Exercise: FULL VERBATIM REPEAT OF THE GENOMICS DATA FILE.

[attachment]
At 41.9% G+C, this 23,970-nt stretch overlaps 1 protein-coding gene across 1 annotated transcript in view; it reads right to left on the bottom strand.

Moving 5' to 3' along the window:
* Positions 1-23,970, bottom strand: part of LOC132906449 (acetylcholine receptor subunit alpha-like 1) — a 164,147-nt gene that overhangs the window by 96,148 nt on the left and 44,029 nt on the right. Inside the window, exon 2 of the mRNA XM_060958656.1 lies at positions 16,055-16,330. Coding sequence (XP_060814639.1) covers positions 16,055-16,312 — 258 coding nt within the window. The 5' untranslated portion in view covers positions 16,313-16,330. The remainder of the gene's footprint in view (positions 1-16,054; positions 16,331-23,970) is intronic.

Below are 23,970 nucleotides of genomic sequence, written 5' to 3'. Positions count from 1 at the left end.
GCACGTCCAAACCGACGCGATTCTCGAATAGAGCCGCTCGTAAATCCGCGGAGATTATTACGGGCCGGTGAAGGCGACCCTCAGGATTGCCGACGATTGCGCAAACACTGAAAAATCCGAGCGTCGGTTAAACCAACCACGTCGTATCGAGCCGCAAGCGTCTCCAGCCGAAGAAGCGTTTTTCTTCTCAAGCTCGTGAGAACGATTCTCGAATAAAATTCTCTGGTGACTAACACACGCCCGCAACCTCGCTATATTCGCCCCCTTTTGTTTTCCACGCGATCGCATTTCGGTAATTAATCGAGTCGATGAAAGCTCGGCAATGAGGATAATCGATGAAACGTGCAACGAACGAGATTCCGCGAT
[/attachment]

At 41.9% G+C, this 23,970-nt stretch overlaps 1 protein-coding gene across 1 annotated transcript in view; it reads right to left on the bottom strand.

Moving 5' to 3' along the window:
* Positions 1-23,970, bottom strand: part of LOC132906449 (acetylcholine receptor subunit alpha-like 1) — a 164,147-nt gene that overhangs the window by 96,148 nt on the left and 44,029 nt on the right. Inside the window, exon 2 of the mRNA XM_060958656.1 lies at positions 16,055-16,330. Coding sequence (XP_060814639.1) covers positions 16,055-16,312 — 258 coding nt within the window. The 5' untranslated portion in view covers positions 16,313-16,330. The remainder of the gene's footprint in view (positions 1-16,054; positions 16,331-23,970) is intronic.

Below are 23,970 nucleotides of genomic sequence, written 5' to 3'. Positions count from 1 at the left end.
GCACGTCCAAACCGACGCGATTCTCGAATAGAGCCGCTCGTAAATCCGCGGAGATTATTACGGGCCGGTGAAGGCGACCCTCAGGATTGCCGACGATTGCGCAAACACTGAAAAATCCGAGCGTCGGTTAAACCAACCACGTCGTATCGAGCCGCAAGCGTCTCCAGCCGAAGAAGCGTTTTTCTTCTCAAGCTCGTGAGAACGATTCTCGAATAAAATTCTCTGGTGACTAACACACGCCCGCAACCTCGCTATATTCGCCCCCTTTTGTTTTCCACGCGATCGCATTTCGGTAATTAATCGAGTCGATGAAAGCTCGGCAATGAGGATAATCGATGAAACGTGCAACGAACGAGATTCCGCGAT